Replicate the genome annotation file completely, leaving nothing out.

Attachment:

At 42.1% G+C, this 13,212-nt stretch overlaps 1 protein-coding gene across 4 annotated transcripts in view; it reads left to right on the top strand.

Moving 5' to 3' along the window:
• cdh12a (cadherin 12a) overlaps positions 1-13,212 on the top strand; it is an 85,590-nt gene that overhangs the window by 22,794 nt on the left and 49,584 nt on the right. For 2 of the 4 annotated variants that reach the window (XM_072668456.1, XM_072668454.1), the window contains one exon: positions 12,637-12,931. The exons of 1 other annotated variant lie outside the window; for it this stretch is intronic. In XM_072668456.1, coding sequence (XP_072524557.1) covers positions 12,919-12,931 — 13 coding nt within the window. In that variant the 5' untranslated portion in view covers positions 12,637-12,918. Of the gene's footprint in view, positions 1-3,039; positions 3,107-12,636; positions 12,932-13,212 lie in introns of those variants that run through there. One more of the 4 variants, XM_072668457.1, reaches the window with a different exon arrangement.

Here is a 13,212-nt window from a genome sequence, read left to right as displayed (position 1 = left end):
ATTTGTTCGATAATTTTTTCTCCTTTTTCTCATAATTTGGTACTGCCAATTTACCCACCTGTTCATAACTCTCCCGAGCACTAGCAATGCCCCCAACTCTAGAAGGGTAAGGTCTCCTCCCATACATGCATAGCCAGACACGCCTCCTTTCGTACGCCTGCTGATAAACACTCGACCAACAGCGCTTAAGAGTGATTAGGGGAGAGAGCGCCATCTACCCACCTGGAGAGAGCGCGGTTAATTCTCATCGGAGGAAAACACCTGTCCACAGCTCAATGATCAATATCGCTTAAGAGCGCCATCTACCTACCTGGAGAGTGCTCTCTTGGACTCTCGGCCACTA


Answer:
At 42.1% G+C, this 13,212-nt stretch overlaps 1 protein-coding gene across 4 annotated transcripts in view; it reads left to right on the top strand.

Moving 5' to 3' along the window:
• cdh12a (cadherin 12a) overlaps positions 1-13,212 on the top strand; it is an 85,590-nt gene that overhangs the window by 22,794 nt on the left and 49,584 nt on the right. For 2 of the 4 annotated variants that reach the window (XM_072668456.1, XM_072668454.1), the window contains one exon: positions 12,637-12,931. The exons of 1 other annotated variant lie outside the window; for it this stretch is intronic. In XM_072668456.1, coding sequence (XP_072524557.1) covers positions 12,919-12,931 — 13 coding nt within the window. In that variant the 5' untranslated portion in view covers positions 12,637-12,918. Of the gene's footprint in view, positions 1-3,039; positions 3,107-12,636; positions 12,932-13,212 lie in introns of those variants that run through there. One more of the 4 variants, XM_072668457.1, reaches the window with a different exon arrangement.

Here is a 13,212-nt window from a genome sequence, read left to right as displayed (position 1 = left end):
ATTTGTTCGATAATTTTTTCTCCTTTTTCTCATAATTTGGTACTGCCAATTTACCCACCTGTTCATAACTCTCCCGAGCACTAGCAATGCCCCCAACTCTAGAAGGGTAAGGTCTCCTCCCATACATGCATAGCCAGACACGCCTCCTTTCGTACGCCTGCTGATAAACACTCGACCAACAGCGCTTAAGAGTGATTAGGGGAGAGAGCGCCATCTACCCACCTGGAGAGAGCGCGGTTAATTCTCATCGGAGGAAAACACCTGTCCACAGCTCAATGATCAATATCGCTTAAGAGCGCCATCTACCTACCTGGAGAGTGCTCTCTTGGACTCTCGGCCACTA